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Kriss55 10-22-2017 02:11 PM

Support beam and closet
 
Hey guys!
I recently purchased a 1977 13' Scam fixer. I am in the process of gutting it so I can clean/paint the interior. The poor girl sat for a while and has a lot of mildew inside. My plan is to TSP the walls fill in the seams, Kilz then paint. I am wondering if I take out the support closet, kitchen cabinet and support bars for a few weeks. Will it will make the roof sag? I'm trying to get her cleaned up and put new flooring in before I put her back together. Thanks for the advice, I am a newbie so any advice is appreciated!

Kristen

EricAllyn 10-22-2017 02:16 PM

It will sag while there is no support there, but you should be able to get it back to where it belongs when you put the support back in. I put a support in before putting the fiberglass in, so that it will be where I want it, and then I fiberglassed the support in. Same with the walls and cabs. I don't like holes going through the shell if they don't have to.

LyleB 10-22-2017 02:19 PM

No actual personal experience, but lots of reading. Seems that most folks recommend constructing a simple, "T" brace to place between the floor and the ceiling while you are renovating the closet and/or kitchen cabinets.

Regarding painting the inside. The rat fur in Scamps and the Carpet in Casitas serves several purposes, nice appearance is only one. They also add insulation, block light so you don't become a glowing silhouette at night when the lights are on, and, very importantly, they prevent severe condensation on chilly nights when your breathing inside the trailer will condense on the cold walls and ceiling.

I'm sure others with some first hand experience will chime in soon. Good luck with your renovation.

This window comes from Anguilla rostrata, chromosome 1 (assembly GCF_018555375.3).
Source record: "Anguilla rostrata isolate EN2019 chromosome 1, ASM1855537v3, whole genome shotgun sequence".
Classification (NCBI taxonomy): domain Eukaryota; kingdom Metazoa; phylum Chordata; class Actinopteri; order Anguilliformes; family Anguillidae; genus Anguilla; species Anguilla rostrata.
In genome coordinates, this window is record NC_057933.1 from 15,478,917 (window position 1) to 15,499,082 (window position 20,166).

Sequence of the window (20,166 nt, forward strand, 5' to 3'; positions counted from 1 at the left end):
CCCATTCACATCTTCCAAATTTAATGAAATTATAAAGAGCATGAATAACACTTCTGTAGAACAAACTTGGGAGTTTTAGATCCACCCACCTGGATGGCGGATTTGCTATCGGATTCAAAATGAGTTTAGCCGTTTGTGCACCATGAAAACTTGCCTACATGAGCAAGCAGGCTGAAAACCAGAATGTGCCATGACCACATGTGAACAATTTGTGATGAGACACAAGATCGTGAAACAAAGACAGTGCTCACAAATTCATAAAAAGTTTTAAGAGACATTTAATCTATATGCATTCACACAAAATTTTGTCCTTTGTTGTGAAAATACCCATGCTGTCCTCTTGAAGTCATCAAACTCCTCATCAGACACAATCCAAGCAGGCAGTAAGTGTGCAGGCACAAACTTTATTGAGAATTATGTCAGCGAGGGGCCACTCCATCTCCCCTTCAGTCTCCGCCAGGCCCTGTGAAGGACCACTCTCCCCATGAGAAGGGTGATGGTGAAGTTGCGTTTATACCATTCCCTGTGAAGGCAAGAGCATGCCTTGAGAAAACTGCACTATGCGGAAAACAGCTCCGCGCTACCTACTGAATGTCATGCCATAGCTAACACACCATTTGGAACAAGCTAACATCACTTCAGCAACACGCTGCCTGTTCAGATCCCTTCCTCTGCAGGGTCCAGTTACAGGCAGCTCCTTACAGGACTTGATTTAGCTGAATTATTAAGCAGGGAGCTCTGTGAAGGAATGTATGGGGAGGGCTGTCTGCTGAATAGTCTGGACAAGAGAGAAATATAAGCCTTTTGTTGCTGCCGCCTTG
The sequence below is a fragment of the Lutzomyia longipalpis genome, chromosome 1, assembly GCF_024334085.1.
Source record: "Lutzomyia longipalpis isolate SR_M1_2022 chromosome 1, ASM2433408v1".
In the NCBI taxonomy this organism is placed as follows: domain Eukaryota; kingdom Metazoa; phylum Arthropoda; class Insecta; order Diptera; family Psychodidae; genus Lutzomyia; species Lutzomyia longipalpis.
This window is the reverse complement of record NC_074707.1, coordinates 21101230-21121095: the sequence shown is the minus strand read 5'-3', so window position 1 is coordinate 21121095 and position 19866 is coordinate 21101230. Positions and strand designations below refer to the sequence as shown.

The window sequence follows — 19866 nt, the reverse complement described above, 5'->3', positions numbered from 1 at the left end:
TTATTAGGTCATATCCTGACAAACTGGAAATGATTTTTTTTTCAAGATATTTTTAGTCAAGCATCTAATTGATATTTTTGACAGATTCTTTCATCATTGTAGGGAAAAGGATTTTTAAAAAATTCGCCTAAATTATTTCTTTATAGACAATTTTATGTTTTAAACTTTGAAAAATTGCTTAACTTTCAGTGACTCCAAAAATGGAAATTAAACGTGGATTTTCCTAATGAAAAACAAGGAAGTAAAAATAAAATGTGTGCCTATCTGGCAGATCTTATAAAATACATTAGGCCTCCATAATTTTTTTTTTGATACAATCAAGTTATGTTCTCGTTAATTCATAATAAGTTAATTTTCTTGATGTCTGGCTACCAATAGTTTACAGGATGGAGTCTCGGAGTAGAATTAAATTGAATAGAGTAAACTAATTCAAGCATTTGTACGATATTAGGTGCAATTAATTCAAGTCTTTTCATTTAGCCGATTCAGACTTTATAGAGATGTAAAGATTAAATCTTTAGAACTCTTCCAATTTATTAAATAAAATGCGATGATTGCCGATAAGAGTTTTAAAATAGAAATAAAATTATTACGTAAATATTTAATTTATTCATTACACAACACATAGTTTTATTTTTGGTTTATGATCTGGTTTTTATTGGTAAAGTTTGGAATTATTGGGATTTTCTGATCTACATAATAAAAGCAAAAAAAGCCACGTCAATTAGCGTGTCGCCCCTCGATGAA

Edit: Disregard part of the above if what you meant was that you were cleaning and painting the foam insulation that is in your trailer. Sorry.

Kriss55 10-22-2017 06:19 PM

Thanks for the advice! I've decided to leave the closet and tape it off when I paint. I will make a T-bar when I remove the kitchen area, if I can figure out how to remove the brads.

Kai in Seattle 10-23-2017 11:05 AM

Simple T brace with plywood and 2x4
 
1 Attachment(s)
Paul used fairly large pieces of plywood, one at the ceiling, one on the floor, and a 2 x 4 slightly taller than trailer height inside. He put it in finger-snug and then tapped it a bit each day for several days to gently raise the roof after ours had been without interior support walls for a few months during floor replacement. :cool: If you're leaving the closet in place, that'll be a big help in guiding you to the right height if you take the galley cabinets down. :wub

Our trailer is a bit different in construction, but the principle is the same, don't let it sag too far before you prop it, :D and don't try to do any overly quick glass bending. :eek:

Best luck with your project!

Kai/Kathleen

k0wtz 10-23-2017 11:12 AM

solutions
 
Some of you guys have the neatest ideas. I look at every one of them!

bob


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